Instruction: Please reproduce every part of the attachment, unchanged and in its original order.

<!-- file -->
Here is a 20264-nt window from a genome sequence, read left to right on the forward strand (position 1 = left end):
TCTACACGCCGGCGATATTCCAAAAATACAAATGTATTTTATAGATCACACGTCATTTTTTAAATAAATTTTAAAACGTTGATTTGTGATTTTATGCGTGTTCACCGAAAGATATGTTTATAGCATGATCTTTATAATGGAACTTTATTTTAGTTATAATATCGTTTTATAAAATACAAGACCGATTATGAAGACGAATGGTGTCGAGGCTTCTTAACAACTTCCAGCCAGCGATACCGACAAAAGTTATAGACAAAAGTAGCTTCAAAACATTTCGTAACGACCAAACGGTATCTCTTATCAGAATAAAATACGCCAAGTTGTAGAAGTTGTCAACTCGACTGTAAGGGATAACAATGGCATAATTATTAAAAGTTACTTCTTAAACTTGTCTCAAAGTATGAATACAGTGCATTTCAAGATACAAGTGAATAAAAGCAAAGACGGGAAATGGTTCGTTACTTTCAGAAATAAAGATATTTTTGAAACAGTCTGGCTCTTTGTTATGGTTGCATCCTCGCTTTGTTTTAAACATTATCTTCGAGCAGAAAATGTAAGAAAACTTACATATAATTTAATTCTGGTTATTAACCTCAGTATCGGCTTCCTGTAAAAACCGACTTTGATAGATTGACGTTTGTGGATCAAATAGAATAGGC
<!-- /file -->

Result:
Here is a 20264-nt window from a genome sequence, read left to right on the forward strand (position 1 = left end):
TCTACACGCCGGCGATATTCCAAAAATACAAATGTATTTTATAGATCACACGTCATTTTTTAAATAAATTTTAAAACGTTGATTTGTGATTTTATGCGTGTTCACCGAAAGATATGTTTATAGCATGATCTTTATAATGGAACTTTATTTTAGTTATAATATCGTTTTATAAAATACAAGACCGATTATGAAGACGAATGGTGTCGAGGCTTCTTAACAACTTCCAGCCAGCGATACCGACAAAAGTTATAGACAAAAGTAGCTTCAAAACATTTCGTAACGACCAAACGGTATCTCTTATCAGAATAAAATACGCCAAGTTGTAGAAGTTGTCAACTCGACTGTAAGGGATAACAATGGCATAATTATTAAAAGTTACTTCTTAAACTTGTCTCAAAGTATGAATACAGTGCATTTCAAGATACAAGTGAATAAAAGCAAAGACGGGAAATGGTTCGTTACTTTCAGAAATAAAGATATTTTTGAAACAGTCTGGCTCTTTGTTATGGTTGCATCCTCGCTTTGTTTTAAACATTATCTTCGAGCAGAAAATGTAAGAAAACTTACATATAATTTAATTCTGGTTATTAACCTCAGTATCGGCTTCCTGTAAAAACCGACTTTGATAGATTGACGTTTGTGGATCAAATAGAATAGGC